The legal estate of Annie Le GRD ’13 has filed suit against Yale, alleging that the University is liable for her murder at the hands of technician Raymond Clark III. The suit’s only public supporter is Vivian Le, her biological mother; meanwhile, the two guardians who raised her have remained silent. Immediately after Annie’s death, when trauma was at its rawest, the family opposed taking legal action.

We will not speculate as to the motives or legal advice that led those involved to this decision. The family’s grieving remains none of our business. But what has been revealed so far about the lawsuit is not encouraging. Put simply, it strikes us as baseless.

The most troubling aspect of the case is its opportunistic emphasis on the Title IX complaint. The first words out of legal adviser Joe Tacopina’s mouth on the TODAY show Friday paraded this uncomfortable association. “At Yale, there’s a culture of tolerance for allowing sexual harassment,” he began. “There is a federal investigation on Yale right now for these very same offenses.” But Annie’s murder and the Title IX complaint couldn’t be less related. The complaint did not mention Yale employees or the graduate schools. It highlighted frat chanting and sexual assault reporting policies. Unless women had complained about Clark and been ignored, Yale would not have been guilty of a violation akin to those alleged in the Title IX complaint.

The suit paints an absurd picture: a Clark plotting to commit a sexual assault and murder only in the confidence that the University’s perverse sexual culture would “tolerate” it. This scenario is not consistent with the details of the case.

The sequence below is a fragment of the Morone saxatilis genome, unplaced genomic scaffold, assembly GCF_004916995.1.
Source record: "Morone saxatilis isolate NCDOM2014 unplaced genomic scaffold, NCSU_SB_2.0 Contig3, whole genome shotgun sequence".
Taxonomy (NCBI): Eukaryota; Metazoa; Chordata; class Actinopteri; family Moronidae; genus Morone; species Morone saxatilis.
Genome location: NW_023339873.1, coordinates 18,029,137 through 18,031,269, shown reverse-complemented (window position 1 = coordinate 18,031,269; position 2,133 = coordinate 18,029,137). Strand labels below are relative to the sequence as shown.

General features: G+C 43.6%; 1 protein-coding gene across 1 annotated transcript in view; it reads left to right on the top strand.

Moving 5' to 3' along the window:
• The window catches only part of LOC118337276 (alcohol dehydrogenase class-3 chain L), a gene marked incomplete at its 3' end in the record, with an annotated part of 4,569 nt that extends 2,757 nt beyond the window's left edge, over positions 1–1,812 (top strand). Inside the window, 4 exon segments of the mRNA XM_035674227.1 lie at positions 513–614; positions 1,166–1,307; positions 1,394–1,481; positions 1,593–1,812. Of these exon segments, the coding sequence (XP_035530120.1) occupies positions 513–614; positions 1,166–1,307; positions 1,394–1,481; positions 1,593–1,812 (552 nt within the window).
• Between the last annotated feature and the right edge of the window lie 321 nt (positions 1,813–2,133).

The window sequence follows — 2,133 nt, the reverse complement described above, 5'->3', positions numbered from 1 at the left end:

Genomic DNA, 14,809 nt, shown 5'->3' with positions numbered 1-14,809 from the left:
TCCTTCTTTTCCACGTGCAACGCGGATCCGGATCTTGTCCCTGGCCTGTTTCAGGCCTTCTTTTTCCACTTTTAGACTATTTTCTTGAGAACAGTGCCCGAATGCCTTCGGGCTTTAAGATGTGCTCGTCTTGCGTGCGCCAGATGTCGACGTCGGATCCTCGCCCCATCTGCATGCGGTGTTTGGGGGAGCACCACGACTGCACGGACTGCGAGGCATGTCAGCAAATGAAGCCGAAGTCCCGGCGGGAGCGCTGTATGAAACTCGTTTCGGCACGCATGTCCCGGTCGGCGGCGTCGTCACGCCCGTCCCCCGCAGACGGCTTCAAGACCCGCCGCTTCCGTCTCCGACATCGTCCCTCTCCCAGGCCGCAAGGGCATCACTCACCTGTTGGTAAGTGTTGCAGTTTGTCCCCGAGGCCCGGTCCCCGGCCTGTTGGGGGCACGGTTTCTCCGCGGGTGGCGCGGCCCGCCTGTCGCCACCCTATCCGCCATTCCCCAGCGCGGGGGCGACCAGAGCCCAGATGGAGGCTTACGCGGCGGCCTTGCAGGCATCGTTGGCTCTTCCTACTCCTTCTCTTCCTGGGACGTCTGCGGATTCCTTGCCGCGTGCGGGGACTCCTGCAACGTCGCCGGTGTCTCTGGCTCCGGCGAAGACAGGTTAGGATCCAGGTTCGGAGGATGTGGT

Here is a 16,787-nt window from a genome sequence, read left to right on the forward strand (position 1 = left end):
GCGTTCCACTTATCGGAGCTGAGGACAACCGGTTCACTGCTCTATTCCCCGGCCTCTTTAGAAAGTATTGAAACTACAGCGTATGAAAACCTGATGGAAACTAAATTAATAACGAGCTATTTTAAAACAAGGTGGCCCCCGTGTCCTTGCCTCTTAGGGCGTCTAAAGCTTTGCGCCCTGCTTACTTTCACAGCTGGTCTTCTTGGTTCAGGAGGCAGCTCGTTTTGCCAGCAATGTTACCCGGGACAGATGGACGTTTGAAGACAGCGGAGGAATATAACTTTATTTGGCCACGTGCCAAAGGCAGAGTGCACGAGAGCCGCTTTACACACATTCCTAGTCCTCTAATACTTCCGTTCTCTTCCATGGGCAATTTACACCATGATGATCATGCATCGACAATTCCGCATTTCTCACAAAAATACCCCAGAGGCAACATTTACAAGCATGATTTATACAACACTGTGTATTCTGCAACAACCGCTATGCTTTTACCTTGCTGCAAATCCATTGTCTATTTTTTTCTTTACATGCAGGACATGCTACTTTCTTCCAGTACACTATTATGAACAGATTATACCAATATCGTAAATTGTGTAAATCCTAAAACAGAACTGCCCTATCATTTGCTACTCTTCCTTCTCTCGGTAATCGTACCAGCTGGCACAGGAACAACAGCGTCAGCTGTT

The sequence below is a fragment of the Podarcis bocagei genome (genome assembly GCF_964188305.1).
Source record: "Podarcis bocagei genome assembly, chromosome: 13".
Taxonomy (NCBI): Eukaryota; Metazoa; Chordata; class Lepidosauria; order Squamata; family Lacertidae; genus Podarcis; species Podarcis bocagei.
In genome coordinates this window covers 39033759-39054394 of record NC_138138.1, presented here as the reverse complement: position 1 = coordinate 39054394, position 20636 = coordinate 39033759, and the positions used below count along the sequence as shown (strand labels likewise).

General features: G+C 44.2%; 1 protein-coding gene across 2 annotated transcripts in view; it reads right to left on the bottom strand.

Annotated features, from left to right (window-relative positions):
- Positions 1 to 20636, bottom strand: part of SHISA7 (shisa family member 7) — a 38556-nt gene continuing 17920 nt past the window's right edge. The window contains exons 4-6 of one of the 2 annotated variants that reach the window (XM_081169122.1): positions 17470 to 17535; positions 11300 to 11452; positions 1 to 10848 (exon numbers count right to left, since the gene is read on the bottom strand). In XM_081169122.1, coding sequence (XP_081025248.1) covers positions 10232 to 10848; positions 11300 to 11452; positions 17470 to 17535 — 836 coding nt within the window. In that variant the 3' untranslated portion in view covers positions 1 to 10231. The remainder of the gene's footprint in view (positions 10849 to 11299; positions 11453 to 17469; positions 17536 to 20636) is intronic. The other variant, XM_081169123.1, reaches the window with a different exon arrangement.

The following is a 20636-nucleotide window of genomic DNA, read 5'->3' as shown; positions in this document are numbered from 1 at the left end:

The lawsuit also claims that Yale is liable for hiring Clark, a man with no prior adult criminal record beyond a speeding ticket. While Clark had been accused of forcing himself on his high-school girlfriend, the University claims it did not know this. We believe them; in Connecticut, employers cannot access a job seeker’s juvenile record.

The lawsuit accuses Yale of criminal liability for having had “access” to this information, since it employed two of Clark’s relatives. But the amount of information Yale’s employees know that Yale doesn’t is astronomical. Unless the high-school story was reported to Yale authorities, the responsibility and negligence remain with Clark and his relatives.

Finally, the suit alleges that Yale is liable for failing to “promptly and adequately” investigate Le’s death. It first claims that the University should have noticed when Annie did not leave the building after a fire alarm on the day of her death. Given that no roll call is taken after fire alarms at almost any university, this seems absurd. Second, the suit faults the University for waiting until the next morning to start an investigation after Annie’s housemate reported her disappearance at 10:40 p.m. But standard police practice is to wait over a day to start a search after a missing persons report is filed.

The tragedy occurred in a locked room with key-card access that recorded entrances at all hours. Could any of us expect this kind of security in the real world? Can we litigate against random acts of evil? Can Yale keep us safe from everything?

Rounding the second anniversary of Annie’s tragic death, the lawsuit is opening wounds and dredging up horrific details. Legal analyses in this paper and others will have to re-report that Le “died a painful death.” The murder will be replayed, again and again. Yes, Yale’s image will suffer. But far worse, Annie’s memory will as well.